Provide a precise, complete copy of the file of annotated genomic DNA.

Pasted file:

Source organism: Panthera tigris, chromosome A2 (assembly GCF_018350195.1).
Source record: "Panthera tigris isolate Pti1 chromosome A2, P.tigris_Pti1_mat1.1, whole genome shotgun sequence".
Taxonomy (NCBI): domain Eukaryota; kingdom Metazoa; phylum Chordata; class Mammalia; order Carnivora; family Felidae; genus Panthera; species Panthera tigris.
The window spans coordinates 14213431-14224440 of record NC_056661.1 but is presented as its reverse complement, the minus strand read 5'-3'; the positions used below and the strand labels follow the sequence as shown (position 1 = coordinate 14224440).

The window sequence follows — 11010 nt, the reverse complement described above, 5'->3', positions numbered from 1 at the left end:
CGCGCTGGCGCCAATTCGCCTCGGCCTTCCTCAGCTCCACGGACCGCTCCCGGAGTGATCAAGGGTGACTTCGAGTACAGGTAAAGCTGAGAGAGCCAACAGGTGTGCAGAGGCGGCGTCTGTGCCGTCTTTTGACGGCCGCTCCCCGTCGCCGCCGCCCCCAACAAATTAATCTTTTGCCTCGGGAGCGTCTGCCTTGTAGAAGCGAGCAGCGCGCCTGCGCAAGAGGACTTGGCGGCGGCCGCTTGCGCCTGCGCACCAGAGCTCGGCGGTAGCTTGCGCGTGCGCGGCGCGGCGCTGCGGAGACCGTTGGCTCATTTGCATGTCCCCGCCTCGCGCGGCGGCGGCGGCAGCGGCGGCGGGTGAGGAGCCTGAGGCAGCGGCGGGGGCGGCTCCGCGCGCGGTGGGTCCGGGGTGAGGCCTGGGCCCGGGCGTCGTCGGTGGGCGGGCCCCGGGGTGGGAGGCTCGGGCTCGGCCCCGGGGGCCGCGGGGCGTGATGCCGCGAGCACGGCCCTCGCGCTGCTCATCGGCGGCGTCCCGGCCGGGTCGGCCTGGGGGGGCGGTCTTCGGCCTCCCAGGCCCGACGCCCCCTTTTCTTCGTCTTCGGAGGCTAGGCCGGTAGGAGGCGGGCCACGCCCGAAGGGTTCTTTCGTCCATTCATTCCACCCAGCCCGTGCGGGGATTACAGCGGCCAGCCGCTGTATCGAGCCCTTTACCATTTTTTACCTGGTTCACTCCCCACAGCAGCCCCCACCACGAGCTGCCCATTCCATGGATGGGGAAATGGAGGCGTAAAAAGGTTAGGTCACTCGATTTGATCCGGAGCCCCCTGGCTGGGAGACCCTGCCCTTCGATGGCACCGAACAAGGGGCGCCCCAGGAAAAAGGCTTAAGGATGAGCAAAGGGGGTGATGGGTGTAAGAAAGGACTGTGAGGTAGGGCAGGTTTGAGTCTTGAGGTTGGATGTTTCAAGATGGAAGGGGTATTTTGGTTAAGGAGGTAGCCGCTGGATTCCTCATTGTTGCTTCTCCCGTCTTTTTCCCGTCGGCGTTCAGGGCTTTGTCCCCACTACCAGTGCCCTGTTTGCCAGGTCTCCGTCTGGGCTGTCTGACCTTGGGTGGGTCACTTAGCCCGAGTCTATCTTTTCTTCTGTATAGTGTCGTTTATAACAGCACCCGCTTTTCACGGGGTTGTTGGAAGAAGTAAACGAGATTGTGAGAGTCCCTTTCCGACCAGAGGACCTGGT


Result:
Source organism: Panthera tigris, chromosome A2 (assembly GCF_018350195.1).
Source record: "Panthera tigris isolate Pti1 chromosome A2, P.tigris_Pti1_mat1.1, whole genome shotgun sequence".
Taxonomy (NCBI): domain Eukaryota; kingdom Metazoa; phylum Chordata; class Mammalia; order Carnivora; family Felidae; genus Panthera; species Panthera tigris.
The window spans coordinates 14213431-14224440 of record NC_056661.1 but is presented as its reverse complement, the minus strand read 5'-3'; the positions used below and the strand labels follow the sequence as shown (position 1 = coordinate 14224440).

The window sequence follows — 11010 nt, the reverse complement described above, 5'->3', positions numbered from 1 at the left end:
CGCGCTGGCGCCAATTCGCCTCGGCCTTCCTCAGCTCCACGGACCGCTCCCGGAGTGATCAAGGGTGACTTCGAGTACAGGTAAAGCTGAGAGAGCCAACAGGTGTGCAGAGGCGGCGTCTGTGCCGTCTTTTGACGGCCGCTCCCCGTCGCCGCCGCCCCCAACAAATTAATCTTTTGCCTCGGGAGCGTCTGCCTTGTAGAAGCGAGCAGCGCGCCTGCGCAAGAGGACTTGGCGGCGGCCGCTTGCGCCTGCGCACCAGAGCTCGGCGGTAGCTTGCGCGTGCGCGGCGCGGCGCTGCGGAGACCGTTGGCTCATTTGCATGTCCCCGCCTCGCGCGGCGGCGGCGGCAGCGGCGGCGGGTGAGGAGCCTGAGGCAGCGGCGGGGGCGGCTCCGCGCGCGGTGGGTCCGGGGTGAGGCCTGGGCCCGGGCGTCGTCGGTGGGCGGGCCCCGGGGTGGGAGGCTCGGGCTCGGCCCCGGGGGCCGCGGGGCGTGATGCCGCGAGCACGGCCCTCGCGCTGCTCATCGGCGGCGTCCCGGCCGGGTCGGCCTGGGGGGGCGGTCTTCGGCCTCCCAGGCCCGACGCCCCCTTTTCTTCGTCTTCGGAGGCTAGGCCGGTAGGAGGCGGGCCACGCCCGAAGGGTTCTTTCGTCCATTCATTCCACCCAGCCCGTGCGGGGATTACAGCGGCCAGCCGCTGTATCGAGCCCTTTACCATTTTTTACCTGGTTCACTCCCCACAGCAGCCCCCACCACGAGCTGCCCATTCCATGGATGGGGAAATGGAGGCGTAAAAAGGTTAGGTCACTCGATTTGATCCGGAGCCCCCTGGCTGGGAGACCCTGCCCTTCGATGGCACCGAACAAGGGGCGCCCCAGGAAAAAGGCTTAAGGATGAGCAAAGGGGGTGATGGGTGTAAGAAAGGACTGTGAGGTAGGGCAGGTTTGAGTCTTGAGGTTGGATGTTTCAAGATGGAAGGGGTATTTTGGTTAAGGAGGTAGCCGCTGGATTCCTCATTGTTGCTTCTCCCGTCTTTTTCCCGTCGGCGTTCAGGGCTTTGTCCCCACTACCAGTGCCCTGTTTGCCAGGTCTCCGTCTGGGCTGTCTGACCTTGGGTGGGTCACTTAGCCCGAGTCTATCTTTTCTTCTGTATAGTGTCGTTTATAACAGCACCCGCTTTTCACGGGGTTGTTGGAAGAAGTAAACGAGATTGTGAGAGTCCCTTTCCGACCAGAGGACCTGGT